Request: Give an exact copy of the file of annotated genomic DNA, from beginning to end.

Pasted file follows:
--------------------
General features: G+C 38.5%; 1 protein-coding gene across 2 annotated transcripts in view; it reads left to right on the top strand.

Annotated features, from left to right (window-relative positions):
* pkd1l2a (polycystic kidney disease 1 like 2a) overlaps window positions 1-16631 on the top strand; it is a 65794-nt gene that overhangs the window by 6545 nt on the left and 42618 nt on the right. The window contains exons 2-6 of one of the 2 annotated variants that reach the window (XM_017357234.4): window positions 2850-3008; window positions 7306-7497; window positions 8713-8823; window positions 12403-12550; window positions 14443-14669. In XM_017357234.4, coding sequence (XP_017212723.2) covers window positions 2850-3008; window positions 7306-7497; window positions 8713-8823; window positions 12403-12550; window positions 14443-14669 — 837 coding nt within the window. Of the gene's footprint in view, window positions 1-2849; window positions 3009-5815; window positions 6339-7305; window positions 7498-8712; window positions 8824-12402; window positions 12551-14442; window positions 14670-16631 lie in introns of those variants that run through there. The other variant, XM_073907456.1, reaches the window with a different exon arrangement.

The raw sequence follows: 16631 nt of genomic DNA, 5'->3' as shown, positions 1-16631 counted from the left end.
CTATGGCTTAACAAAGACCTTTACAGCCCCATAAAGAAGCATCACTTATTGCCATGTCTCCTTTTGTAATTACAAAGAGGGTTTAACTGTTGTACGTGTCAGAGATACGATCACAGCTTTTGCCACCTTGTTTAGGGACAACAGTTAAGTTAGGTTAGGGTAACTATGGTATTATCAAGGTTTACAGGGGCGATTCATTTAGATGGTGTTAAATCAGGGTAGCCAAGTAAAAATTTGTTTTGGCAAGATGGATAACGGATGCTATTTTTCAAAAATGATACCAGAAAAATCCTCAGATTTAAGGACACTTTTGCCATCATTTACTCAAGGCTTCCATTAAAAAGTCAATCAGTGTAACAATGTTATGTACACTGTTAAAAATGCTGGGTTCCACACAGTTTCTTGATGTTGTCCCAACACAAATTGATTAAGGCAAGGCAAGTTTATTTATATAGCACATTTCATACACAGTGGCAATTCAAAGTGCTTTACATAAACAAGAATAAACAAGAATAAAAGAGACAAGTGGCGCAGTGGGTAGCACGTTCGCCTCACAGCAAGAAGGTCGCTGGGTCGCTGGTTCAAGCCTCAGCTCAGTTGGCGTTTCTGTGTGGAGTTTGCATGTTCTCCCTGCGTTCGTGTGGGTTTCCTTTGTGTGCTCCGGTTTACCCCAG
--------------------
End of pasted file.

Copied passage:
General features: G+C 38.5%; 1 protein-coding gene across 2 annotated transcripts in view; it reads left to right on the top strand.

Annotated features, from left to right (window-relative positions):
* pkd1l2a (polycystic kidney disease 1 like 2a) overlaps window positions 1-16631 on the top strand; it is a 65794-nt gene that overhangs the window by 6545 nt on the left and 42618 nt on the right. The window contains exons 2-6 of one of the 2 annotated variants that reach the window (XM_017357234.4): window positions 2850-3008; window positions 7306-7497; window positions 8713-8823; window positions 12403-12550; window positions 14443-14669. In XM_017357234.4, coding sequence (XP_017212723.2) covers window positions 2850-3008; window positions 7306-7497; window positions 8713-8823; window positions 12403-12550; window positions 14443-14669 — 837 coding nt within the window. Of the gene's footprint in view, window positions 1-2849; window positions 3009-5815; window positions 6339-7305; window positions 7498-8712; window positions 8824-12402; window positions 12551-14442; window positions 14670-16631 lie in introns of those variants that run through there. The other variant, XM_073907456.1, reaches the window with a different exon arrangement.

The raw sequence follows: 16631 nt of genomic DNA, 5'->3' as shown, positions 1-16631 counted from the left end.
CTATGGCTTAACAAAGACCTTTACAGCCCCATAAAGAAGCATCACTTATTGCCATGTCTCCTTTTGTAATTACAAAGAGGGTTTAACTGTTGTACGTGTCAGAGATACGATCACAGCTTTTGCCACCTTGTTTAGGGACAACAGTTAAGTTAGGTTAGGGTAACTATGGTATTATCAAGGTTTACAGGGGCGATTCATTTAGATGGTGTTAAATCAGGGTAGCCAAGTAAAAATTTGTTTTGGCAAGATGGATAACGGATGCTATTTTTCAAAAATGATACCAGAAAAATCCTCAGATTTAAGGACACTTTTGCCATCATTTACTCAAGGCTTCCATTAAAAAGTCAATCAGTGTAACAATGTTATGTACACTGTTAAAAATGCTGGGTTCCACACAGTTTCTTGATGTTGTCCCAACACAAATTGATTAAGGCAAGGCAAGTTTATTTATATAGCACATTTCATACACAGTGGCAATTCAAAGTGCTTTACATAAACAAGAATAAACAAGAATAAAAGAGACAAGTGGCGCAGTGGGTAGCACGTTCGCCTCACAGCAAGAAGGTCGCTGGGTCGCTGGTTCAAGCCTCAGCTCAGTTGGCGTTTCTGTGTGGAGTTTGCATGTTCTCCCTGCGTTCGTGTGGGTTTCCTTTGTGTGCTCCGGTTTACCCCAG